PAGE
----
The fallacy “Education is always a good investment” operates on the assumption that any type of education, in any field, at any cost, will inevitably yield a positive return on investment. Although it’s undeniable that education can generally increase earning potential and opportunities, it is not always financially beneficial in every scenario. Several factors can influence the value of an educational investment including your chosen field of study, the cost of education, the prestige of the educational institution, and the time it takes to complete the degree.
In calculating the return on investment (ROI) for education, both direct costs (tuition, books, fees) and indirect costs (opportunity costs such as potential income foregone by attending school instead of working) need to be considered. Depending on these factors, the debt acquired from education may outweigh the financial benefits gained, rendering it a poor investment.
As to why we may fall for this fallacy, it’s understandable. It stems from an ingrained belief that education offers social mobility and success. It’s a testament to the way society values education. In decades past, a solid education was indeed a reliable path to a stable, lucrative career. However, with evolving job markets and rapidly changing industry needs, this is not always the case.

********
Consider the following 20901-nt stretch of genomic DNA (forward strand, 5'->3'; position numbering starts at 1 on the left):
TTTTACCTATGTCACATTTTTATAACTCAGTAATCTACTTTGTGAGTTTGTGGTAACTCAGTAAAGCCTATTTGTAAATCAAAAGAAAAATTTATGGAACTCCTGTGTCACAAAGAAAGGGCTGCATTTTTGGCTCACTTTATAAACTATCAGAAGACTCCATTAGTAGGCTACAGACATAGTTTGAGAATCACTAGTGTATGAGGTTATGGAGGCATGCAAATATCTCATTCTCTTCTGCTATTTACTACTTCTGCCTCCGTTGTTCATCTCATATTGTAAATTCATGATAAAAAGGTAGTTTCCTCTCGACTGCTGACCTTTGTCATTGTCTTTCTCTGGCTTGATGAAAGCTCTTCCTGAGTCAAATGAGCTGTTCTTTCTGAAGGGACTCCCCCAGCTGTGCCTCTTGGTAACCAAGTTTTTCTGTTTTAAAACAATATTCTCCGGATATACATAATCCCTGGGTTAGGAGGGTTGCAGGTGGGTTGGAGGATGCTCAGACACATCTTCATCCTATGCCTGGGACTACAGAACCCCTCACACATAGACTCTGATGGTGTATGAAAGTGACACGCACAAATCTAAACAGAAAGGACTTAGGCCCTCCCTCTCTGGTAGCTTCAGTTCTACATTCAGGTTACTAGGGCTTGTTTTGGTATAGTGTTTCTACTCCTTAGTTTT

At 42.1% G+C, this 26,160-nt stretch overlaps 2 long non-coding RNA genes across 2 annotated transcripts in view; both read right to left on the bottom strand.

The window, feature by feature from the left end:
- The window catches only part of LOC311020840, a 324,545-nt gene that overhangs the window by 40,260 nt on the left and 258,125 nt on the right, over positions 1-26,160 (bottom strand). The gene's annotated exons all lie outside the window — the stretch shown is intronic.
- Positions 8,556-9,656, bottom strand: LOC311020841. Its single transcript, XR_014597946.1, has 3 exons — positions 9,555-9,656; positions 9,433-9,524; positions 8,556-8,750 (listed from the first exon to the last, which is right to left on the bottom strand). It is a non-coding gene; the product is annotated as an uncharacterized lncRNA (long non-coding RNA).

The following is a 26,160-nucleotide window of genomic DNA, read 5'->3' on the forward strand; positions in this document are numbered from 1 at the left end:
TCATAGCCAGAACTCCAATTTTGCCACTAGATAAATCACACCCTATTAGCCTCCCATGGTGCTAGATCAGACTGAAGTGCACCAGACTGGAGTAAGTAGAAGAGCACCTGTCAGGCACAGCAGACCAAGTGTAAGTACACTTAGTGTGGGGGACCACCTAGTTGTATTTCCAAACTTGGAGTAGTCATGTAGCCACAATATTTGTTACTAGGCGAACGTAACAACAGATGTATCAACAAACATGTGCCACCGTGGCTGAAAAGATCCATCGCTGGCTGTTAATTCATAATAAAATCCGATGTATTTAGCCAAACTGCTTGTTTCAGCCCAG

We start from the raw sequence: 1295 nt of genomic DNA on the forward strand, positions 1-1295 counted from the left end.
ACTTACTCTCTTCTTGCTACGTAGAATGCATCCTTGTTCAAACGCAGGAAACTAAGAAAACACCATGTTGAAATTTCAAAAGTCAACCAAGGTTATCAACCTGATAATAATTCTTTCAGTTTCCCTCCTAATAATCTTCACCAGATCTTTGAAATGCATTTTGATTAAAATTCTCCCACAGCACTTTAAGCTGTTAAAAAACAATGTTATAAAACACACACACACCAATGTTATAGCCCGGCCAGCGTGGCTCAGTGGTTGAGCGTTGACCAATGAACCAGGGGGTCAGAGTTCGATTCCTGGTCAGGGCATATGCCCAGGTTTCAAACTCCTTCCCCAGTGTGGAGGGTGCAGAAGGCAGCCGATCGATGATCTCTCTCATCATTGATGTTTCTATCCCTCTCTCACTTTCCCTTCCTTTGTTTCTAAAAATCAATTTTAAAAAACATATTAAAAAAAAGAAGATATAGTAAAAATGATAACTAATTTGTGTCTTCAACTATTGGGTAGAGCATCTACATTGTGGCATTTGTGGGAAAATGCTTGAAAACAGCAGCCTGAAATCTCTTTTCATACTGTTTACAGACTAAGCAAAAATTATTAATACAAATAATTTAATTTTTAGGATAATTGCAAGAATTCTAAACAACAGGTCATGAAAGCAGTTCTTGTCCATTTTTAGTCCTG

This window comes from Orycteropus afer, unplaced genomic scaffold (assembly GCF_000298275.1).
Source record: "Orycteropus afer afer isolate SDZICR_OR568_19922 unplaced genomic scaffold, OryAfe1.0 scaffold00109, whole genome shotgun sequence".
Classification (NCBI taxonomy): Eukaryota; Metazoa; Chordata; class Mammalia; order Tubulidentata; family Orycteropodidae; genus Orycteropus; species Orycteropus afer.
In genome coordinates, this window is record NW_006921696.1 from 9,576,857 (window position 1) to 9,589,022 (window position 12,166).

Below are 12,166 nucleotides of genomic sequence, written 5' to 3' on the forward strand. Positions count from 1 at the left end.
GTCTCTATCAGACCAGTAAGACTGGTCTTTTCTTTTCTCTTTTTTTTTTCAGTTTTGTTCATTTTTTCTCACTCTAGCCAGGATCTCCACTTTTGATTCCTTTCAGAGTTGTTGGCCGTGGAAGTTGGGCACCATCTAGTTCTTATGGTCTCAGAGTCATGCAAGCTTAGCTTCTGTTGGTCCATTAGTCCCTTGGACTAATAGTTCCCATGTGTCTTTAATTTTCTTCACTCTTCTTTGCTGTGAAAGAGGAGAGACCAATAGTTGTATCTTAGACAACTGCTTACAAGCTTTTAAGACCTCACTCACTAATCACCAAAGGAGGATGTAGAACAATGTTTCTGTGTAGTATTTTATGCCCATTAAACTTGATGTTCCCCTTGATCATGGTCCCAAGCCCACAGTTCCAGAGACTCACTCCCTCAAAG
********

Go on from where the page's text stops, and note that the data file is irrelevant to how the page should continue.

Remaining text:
An effective financial strategy in relation to education would be conducting a full cost-benefit analysis before investing in it. This includes researching potential earning prospects in your chosen field, calculating total education cost, considering the time to graduation, and exploring options for scholarships or financial aid. It’s also important to consider non-financial benefits or costs such as interest in the field or job satisfaction.
“Will College Pay Off?: A Guide to the Most Important Financial Decision You’ll Ever Make” - Peter Cappelli. Book Link
“The Case against Education: Why the Education System Is a Waste of Time and Money” – Bryan Caplan. Book Link
“The Return on Investing in a College Education” – Federal Reserve Bank of St. Louis. Report Link
“Paying the Price: College Costs, Financial Aid, and the Betrayal of the American Dream” - Sara Goldrick-Rab. Book Link
“Return on Investment”. Wiki Link.